[Yet another example of the US’ arrogance of empire, this time among fellow imperialists. Who can doubt that the world political crisis is opening new cracks of suspicion and resentment against the has-been Godfather, among his partners in crime? — Frontlines ed.]
Berlin accuses Washington of cold war tactics over snooping
Reports of NSA snooping on Europe go well beyond previous revelations of electronic spying
Ian Traynor, The Guardian, in Brussels, 30 June 2013
Transatlantic relations plunged at the weekend as Berlin, Brussels and Paris all demanded that Washington account promptly and fully for new disclosures on the scale of the US National Security Agency’s spying on its European allies.
As further details emerged of the huge reach of US electronic snooping on Europe, Berlin accused Washington of treating it like the Soviet Union, “like a cold war enemy”.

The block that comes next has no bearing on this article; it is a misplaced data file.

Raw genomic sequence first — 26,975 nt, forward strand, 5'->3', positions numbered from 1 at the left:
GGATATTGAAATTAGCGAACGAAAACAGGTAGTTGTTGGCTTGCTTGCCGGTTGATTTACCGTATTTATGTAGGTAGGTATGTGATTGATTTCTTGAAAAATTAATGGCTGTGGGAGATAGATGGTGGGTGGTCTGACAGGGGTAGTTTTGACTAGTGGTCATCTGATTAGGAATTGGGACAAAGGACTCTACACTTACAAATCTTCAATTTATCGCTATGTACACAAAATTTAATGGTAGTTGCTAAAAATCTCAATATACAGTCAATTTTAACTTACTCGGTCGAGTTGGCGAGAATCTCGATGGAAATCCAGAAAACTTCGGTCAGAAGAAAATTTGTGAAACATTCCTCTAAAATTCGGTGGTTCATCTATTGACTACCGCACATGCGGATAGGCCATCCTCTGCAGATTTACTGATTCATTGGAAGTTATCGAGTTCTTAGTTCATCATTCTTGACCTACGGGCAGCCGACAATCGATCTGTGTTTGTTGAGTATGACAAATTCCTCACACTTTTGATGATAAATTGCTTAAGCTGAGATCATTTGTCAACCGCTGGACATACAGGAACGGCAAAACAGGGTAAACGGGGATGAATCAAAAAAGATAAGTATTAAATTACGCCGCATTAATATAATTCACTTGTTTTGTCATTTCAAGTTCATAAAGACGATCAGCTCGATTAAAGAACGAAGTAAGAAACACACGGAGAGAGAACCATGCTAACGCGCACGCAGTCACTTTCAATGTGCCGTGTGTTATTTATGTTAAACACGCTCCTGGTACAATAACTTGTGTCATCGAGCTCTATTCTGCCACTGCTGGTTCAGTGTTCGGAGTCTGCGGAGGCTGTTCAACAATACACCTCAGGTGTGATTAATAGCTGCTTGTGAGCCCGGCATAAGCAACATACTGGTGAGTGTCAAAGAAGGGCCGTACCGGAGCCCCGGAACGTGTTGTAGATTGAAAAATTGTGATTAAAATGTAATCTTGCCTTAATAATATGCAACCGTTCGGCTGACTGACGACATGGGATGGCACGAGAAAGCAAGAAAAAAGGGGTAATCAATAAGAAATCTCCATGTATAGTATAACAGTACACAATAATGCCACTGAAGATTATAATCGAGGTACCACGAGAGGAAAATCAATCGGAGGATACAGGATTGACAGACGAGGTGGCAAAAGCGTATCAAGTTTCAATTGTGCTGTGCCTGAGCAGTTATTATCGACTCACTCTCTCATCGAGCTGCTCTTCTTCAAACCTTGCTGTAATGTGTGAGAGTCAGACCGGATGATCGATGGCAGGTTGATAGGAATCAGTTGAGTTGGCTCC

The European commission called on the US to clarify allegations that the NSA, operating from Nato headquarters a few miles away in Brussels, had infiltrated secure telephone and computer networks at the venue for EU summits in the Belgian capital. The fresh revelations in the Guardian and allegations in the German publication Der Spiegel triggered outrage in Germany and in the European parliament and threatened to overshadow negotiations on an ambitious transatlantic free-trade pact worth hundreds of billions due to open next week.
The reports of NSA snooping on Europe – and on Germany in particular – went well beyond previous revelations of electronic spying said to be focused on identifying suspected terrorists, extremists and organised criminals.
Der Spiegel reported that it had seen documents and slides from the NSA whistleblower Edward Snowden indicating that US agencies bugged the offices of the EU in Washington and at the UN in New York. They are also accused of directing an operation from Nato headquarters in Brussels to infiltrate the telephone and email networks at the EU’s Justus Lipsius building in the Belgian capital, the venue for EU summits and home of the European council.